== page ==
Hot Tips to Short-Circuit False Alarms

Recently, a major national security installation and monitoring company that receives more than 12,000 alarm dispatches a month reported in a customer survey of its top 20 false alarm offenders that the cause of their false alarms were devices/wiring, unresolved/unknown, device equipment adjustment and wiring/unresolved.

When service was initially dispatched on these accounts, roughly 40 percent of the offending problems were resolved through hardware repair, replacement or adjustment. However, nearly 50 percent of these alarm service calls where listed as unknown or unresolved. As a security industry technical person, your big question is: What can I do to reduce this high number of unknown or unresolved false alarm system issues?

The security system owner, integrator, dealer and technician must commit to increasing their level of dedication to reducing and eliminating opportunities for false alarms. While industry statistics emphasize that system user errors account for most false alarms, this month we will look at a variety of technical issues, tips and suggestions to help achieve “zero tolerance for false alarms.” The goal for all involved is to be a leader in your community and jurisdiction, and regain your customers’ trust in the rewards and valuable services of security technology.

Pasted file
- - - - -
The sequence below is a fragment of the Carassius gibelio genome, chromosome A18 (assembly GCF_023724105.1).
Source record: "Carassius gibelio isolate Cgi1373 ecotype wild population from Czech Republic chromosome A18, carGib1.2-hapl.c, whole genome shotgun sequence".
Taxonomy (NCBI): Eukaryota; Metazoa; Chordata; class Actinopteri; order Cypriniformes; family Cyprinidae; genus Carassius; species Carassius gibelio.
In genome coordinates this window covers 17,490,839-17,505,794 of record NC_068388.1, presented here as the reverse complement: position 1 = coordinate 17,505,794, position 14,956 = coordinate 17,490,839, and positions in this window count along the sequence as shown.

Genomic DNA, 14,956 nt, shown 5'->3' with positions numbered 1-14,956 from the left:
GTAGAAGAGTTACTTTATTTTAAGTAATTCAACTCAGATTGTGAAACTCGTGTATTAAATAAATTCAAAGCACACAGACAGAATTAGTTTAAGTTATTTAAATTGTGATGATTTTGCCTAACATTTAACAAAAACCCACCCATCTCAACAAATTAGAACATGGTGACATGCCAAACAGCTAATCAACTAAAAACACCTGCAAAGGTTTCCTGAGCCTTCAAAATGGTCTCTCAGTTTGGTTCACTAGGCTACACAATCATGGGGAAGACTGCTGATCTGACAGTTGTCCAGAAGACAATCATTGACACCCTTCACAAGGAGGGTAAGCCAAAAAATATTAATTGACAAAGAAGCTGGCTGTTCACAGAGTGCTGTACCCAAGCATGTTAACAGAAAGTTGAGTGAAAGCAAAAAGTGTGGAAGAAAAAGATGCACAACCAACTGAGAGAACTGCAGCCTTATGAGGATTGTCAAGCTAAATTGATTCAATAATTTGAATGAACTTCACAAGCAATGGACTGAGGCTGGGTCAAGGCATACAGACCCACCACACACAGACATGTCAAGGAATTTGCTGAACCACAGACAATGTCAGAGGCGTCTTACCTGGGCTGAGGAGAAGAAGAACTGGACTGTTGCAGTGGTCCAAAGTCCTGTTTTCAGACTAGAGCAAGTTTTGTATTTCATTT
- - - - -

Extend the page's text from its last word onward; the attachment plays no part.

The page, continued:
Follow Basics of Cable Termination
Let’s look at several areas of a security system that many of you have noticed create false alarm problems. The first problem is intermittent continuity, also known as the notorious “swinger.” Many of these swingers can be traced to faulty connections in wiring and component terminals.

Make sure the basics on cable termination are followed, like wrapping a stripped wire end around a screw termination post in the clockwise direction. When the screw is tightened, the wire is pulled tightly around the connection, rather than being spread and pushed out of the connection.

This argument comes up often: Should I use solid or stranded wire? There are good reasons for both, with reference to workmanship problems and areas that can cause false alarms. If you use solid wire, there is no risk of loose strand ends shorting other connections when terminating.

However, there is a risk when using cutting-type cable jacket stripping tools of nicking the solid conductor and causing the solid wire to break and potentially cause an annoying swinger. It is recommended that you use a pulling-type jacket stripper with solid wire cable. Solid wire is also less flexible and this makes it harder to control when wiring multiple conductors in a cabinet or pulling through conduit.